Bad Luck: Zipair Changes Livery Due To Russian Invasion!

By Spyros Georgilidakis | June 20, 2022

A new Japanese airline called Zipair Tokyo will modify its livery because of its unfortunate association with Russia’s invasion of Ukraine.

A new company’s branding is a really big deal. Whether we like it or not, human beings usually form an impression on everyone and everything around us very quickly. So first impressions do matter, a lot. And an airline that has to operate in different countries, has to be meticulous about how it builds its image.

Bad Luck: Zipair Changes Livery Due To Russian Invasion!
Photo: Zipair Tokio

Some startups pick a corporate identity that is quite understated. Others, go LOUD. With its initial livery, Zipair seems to have preferred the former route. And this really isn’t surprising, given that it is a subsidiary of Japan Airlines (JAL). After announcing plans for a new low-cost airline in 2018, JAL planned to start Zipair’s operations in time for the summer season of 2020.

Obviously, the pandemic put a break on these plans. The new low-cost airline did start operations in June that year, carrying cargo-in-cabin. It started flying passengers towards the end of 2020. Right now, the airline flies out of Tokyo Narita (RJAA) to five destinations: Bangkok, Seoul, Honolulu, Singapore and Los Angeles. Later this year, it will also start flying to San Jose, CA.

Bad Luck: Zipair Changes Livery Due To Russian Invasion!
Photo: Zipair Tokio


The Zipair Livery

Like its parent, Zipair uses an understated livery, but with its own branding and identity. We very rarely get to see new liveries with a cheat line across the windows, these days. But Zipair came up with a more “slimline” version of this feature for its livery. And then there is the tail logo.

What first looks like a plain ‘Z’, is meant to be the letter plus a blank space, which the green line underscores. According to online sources, this is a play on the first letter in the airline’s name, plus the last letter of the alphabet and in the blank space, infinity. This is the infinity in the airline’s pursuit of serving the needs of its passengers.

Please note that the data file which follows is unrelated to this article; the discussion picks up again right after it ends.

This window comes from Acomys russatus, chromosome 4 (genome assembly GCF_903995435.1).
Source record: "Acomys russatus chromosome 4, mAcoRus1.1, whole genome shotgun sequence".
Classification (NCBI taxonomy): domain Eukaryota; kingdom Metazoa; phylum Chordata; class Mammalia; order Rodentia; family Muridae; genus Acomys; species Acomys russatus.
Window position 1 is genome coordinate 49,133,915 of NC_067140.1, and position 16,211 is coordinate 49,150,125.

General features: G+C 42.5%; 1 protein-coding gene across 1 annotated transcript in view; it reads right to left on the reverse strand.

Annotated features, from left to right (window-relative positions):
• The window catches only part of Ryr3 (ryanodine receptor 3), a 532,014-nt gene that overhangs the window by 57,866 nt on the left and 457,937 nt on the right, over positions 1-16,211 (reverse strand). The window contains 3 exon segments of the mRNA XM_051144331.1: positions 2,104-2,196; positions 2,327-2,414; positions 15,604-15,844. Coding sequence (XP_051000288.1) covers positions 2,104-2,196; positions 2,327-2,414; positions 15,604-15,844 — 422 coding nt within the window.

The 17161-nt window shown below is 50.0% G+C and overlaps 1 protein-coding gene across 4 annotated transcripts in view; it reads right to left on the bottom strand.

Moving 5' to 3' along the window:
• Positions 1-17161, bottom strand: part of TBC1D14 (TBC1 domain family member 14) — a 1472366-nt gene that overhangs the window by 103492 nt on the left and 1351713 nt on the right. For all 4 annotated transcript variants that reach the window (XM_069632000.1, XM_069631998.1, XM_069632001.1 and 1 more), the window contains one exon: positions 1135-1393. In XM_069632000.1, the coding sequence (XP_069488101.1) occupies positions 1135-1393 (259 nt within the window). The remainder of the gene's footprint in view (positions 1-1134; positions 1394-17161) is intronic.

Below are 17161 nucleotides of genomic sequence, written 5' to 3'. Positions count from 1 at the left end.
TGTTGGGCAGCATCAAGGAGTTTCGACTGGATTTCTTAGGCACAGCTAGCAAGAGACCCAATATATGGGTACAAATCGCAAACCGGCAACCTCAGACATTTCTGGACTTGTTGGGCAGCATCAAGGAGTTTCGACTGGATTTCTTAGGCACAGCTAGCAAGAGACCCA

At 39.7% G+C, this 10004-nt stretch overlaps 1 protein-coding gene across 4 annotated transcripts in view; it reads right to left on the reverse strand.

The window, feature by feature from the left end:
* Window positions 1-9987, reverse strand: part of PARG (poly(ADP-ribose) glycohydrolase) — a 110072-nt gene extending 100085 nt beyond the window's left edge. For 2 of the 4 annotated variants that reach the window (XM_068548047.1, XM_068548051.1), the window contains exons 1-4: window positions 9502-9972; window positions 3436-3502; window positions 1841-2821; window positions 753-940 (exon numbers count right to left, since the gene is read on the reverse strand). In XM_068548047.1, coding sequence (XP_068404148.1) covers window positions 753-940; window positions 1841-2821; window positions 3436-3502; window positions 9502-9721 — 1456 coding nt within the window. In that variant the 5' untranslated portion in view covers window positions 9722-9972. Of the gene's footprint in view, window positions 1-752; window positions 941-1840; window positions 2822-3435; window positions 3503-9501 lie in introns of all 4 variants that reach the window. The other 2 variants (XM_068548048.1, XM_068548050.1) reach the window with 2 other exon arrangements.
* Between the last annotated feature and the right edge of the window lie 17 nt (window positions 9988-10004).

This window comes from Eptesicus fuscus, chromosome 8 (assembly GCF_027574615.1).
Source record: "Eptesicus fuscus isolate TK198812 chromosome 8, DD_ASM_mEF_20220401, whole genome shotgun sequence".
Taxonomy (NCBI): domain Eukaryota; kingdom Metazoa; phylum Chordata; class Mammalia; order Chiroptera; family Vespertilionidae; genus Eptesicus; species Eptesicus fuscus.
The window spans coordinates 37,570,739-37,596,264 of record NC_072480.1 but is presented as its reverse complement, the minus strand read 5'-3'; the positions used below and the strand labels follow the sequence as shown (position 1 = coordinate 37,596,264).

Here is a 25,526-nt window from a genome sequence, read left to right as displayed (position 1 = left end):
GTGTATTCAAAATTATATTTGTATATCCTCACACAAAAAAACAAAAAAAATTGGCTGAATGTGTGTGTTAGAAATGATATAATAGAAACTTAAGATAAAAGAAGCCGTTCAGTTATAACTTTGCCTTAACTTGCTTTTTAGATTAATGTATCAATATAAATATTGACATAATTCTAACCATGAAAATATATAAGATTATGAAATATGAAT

Photo: Zipair Tokio

A little mystery in a livery doesn’t hurt, as long as it creates a bit of a buzz. It is difficult to judge a livery without more context, so we won’t do so with Zipair. But unfortunately, a letter Z sitting prominently on its own (or almost so) on a vehicle, has come to mean something very different over the past few months.

Russian forces in Ukraine use the letter for identification purposes. It appears on tanks, trucks and other vehicles, and even some stationary equipment. Further afield, some people appear to have adopted the letter as a logo, to show their support for Russia’s invasion.

Bad Luck: Zipair Changes Livery Due To Russian Invasion!
Photo: Zipair Tokio


A Quick Solution First, A Permanent One Later

Running an airline that tries to establish a footing in the market, is hard enough. Doing so as a long-haul, low-cost carrier, is even harder. And constantly having to answer awkward questions about whether or not your livery is there to show support for Russia, has apparently become a bit tiresome for Zipair.

One reason why picking a good logo is so important is because changing it can be really expensive. Fortunately for Zipair, its livery is quite understated. Also, the airline only has four aircraft at the moment, all of them former JAL 787-8s. The last of these only got its livery in January this year! But the airline has found a way to change it quickly, and in a relatively affordable way.

The upper image shows the new livery, the lower one shows the version with the decal, covering the previous logo. Image: Zipair Tokyo

The “renovated” (as the airline calls it) Zipair livery features geometric shapes, replacing the Z and the “infinite blank”. Initially, the airline will simply apply a decal, barely covering the current design in the vertical stabilizer and rudder. Eventually, the geometric pattern will cover the entire tail. But presumably, this will happen at a later date, when the aircraft are due for more maintenance.

It will be interesting to see how Zipair will evolve. Long-haul travel is finally returning, with some other low-cost operators (Norse, also with 787s) slowly making their presence felt. And fortunately for the Japanese airline, its current routes don’t require overflying Russia. Zipair may have sidestepped awkward questions about its livery, but it will still have to worry about its routes and fuel prices.


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